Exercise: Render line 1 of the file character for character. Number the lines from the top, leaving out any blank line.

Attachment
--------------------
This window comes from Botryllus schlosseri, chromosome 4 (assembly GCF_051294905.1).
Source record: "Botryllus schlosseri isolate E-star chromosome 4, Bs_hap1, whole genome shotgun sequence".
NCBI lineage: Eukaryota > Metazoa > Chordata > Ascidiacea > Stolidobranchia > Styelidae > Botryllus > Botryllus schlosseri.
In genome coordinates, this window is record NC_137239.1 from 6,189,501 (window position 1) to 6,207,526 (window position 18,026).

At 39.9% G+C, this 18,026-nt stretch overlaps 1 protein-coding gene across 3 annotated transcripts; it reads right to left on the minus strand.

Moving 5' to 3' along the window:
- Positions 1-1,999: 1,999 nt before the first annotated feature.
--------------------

This window comes from Botryllus schlosseri, chromosome 4 (assembly GCF_051294905.1).